When the woman approached me as we were exiting the station, she asked where I was going. I was shocked to know that she spoke English. I honestly had no idea until that point. I told her I was heading back home, and that I was sorry if I had made the situation more traumatizing. She said it hadn’t, and that she was grateful someone cared enough to actually try to intervene. She said she felt that if no one had, she never would have shared the experience she went through with anyone. I asked if she thought the police were going to do anything about it. She said no, but that the fact we went in there, especially with a foreigner as a witness, was a good start. We exchanged numbers and that was that.

I tried to call her multiple times to see if it would be alright to use some of the footage from the train, with her face and identity blurred, to add to this article. I never heard back from her. I completely understand. I thought I would ask, but if I was her, I would never want that footage shown, identity hidden or not. That is certainly not something that helps rise back from the roots stronger and braver. Out of respect for her, that will never be shown, blurred or not, without her permission.

Hopefully, we at least planted some seeds at the police station we went to. I suppose that is how everything grows. I just hope that the same awareness and initiative of the sighted sowers is someday reaped in the hearts of the blind.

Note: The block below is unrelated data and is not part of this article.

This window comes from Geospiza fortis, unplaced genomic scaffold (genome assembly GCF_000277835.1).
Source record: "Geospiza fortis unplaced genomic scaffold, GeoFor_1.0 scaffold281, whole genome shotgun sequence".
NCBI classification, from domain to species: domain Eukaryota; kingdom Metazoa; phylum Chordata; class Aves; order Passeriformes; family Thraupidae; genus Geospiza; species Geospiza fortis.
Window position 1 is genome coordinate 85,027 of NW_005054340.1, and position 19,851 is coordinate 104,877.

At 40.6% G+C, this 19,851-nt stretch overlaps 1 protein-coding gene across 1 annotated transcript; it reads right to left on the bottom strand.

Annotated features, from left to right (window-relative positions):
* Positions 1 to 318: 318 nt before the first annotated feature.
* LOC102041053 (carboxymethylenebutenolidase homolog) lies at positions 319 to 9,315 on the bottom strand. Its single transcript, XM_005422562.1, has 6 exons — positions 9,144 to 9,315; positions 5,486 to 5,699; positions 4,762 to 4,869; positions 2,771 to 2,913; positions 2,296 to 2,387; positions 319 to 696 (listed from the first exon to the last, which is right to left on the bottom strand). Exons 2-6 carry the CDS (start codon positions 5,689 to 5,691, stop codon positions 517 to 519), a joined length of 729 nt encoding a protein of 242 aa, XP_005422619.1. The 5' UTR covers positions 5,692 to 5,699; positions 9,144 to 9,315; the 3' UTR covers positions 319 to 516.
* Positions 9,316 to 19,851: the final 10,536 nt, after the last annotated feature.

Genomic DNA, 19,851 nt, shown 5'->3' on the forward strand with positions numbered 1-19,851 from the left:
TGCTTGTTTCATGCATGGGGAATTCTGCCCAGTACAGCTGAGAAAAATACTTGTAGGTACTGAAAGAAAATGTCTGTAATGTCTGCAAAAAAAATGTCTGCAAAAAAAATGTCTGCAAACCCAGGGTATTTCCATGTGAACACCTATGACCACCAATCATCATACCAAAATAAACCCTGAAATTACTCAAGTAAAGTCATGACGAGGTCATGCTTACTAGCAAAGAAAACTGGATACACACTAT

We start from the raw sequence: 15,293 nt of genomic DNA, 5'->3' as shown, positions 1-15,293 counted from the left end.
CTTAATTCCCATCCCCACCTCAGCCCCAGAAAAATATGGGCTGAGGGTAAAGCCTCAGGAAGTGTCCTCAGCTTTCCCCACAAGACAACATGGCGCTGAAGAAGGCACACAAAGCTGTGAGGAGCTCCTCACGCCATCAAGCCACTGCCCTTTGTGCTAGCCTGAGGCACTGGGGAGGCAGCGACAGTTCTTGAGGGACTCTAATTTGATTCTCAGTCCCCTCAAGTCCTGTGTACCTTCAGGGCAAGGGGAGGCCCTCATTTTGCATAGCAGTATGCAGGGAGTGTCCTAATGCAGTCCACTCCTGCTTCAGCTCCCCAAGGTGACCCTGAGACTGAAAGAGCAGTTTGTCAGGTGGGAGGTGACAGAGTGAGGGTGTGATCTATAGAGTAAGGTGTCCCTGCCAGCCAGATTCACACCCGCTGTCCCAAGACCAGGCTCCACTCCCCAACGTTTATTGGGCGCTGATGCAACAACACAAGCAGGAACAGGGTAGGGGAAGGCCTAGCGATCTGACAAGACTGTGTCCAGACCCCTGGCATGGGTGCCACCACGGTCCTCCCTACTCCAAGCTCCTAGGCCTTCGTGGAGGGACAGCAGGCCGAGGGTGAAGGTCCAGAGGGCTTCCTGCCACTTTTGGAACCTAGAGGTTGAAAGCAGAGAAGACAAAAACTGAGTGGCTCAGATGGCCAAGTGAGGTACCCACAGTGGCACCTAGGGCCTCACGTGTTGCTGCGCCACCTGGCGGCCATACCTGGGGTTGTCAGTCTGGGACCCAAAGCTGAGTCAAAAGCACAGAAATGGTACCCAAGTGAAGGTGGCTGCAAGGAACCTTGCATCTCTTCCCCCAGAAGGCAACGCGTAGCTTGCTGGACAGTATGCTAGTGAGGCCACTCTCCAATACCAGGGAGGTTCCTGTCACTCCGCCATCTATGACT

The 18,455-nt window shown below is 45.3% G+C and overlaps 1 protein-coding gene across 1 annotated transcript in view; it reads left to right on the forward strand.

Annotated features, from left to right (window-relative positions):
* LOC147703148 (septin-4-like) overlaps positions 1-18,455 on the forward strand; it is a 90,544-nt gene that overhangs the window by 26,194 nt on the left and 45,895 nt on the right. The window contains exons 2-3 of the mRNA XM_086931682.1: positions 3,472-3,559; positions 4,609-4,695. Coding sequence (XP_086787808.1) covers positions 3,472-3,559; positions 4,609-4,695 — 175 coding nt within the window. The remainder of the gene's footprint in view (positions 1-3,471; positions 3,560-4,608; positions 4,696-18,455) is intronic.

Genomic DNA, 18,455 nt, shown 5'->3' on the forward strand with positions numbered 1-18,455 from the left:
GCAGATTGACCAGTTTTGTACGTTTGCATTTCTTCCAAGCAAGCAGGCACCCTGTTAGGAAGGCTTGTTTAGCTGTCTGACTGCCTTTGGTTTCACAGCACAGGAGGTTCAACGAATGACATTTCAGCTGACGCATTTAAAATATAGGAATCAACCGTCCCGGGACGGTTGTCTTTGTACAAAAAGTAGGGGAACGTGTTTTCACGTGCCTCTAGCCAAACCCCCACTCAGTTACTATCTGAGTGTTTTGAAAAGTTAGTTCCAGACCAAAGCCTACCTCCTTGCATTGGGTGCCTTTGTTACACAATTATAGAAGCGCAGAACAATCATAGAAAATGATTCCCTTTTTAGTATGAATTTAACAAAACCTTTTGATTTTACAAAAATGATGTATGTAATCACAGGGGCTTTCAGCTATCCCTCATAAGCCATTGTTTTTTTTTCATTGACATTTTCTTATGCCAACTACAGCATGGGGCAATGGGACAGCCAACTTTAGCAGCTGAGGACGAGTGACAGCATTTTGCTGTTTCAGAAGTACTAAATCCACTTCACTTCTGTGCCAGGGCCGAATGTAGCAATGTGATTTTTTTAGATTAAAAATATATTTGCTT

Cait MeyerWhen Cait isn’t busy “going rogue” with her English Language Consulting business, she works as a model and actress in Tokyo. Being a natural Ginger, people tend to shy away from her for fear of their soul being devoured, so her ideal night is a horror movie marathon on the couch with her cats and a framed picture of John Cusack.

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  • Guest - DABhand

    One thing that is not touched up on (excuse the pun), is the fact that it is very illegal, and men who do it know what they are doing. If caught it is serious, we are talking about losing your job, having a permanent mark on your record that future possible employers will be able to see for the rest of their lives, and would bring shame on their family line.

    Groping does happen yes, but it isn't as bad as it once was, trains like the Shibuya line are always packed, they aren't the 2nd busiest line for nothing, think it is like 1.2bn people a year travel on the line.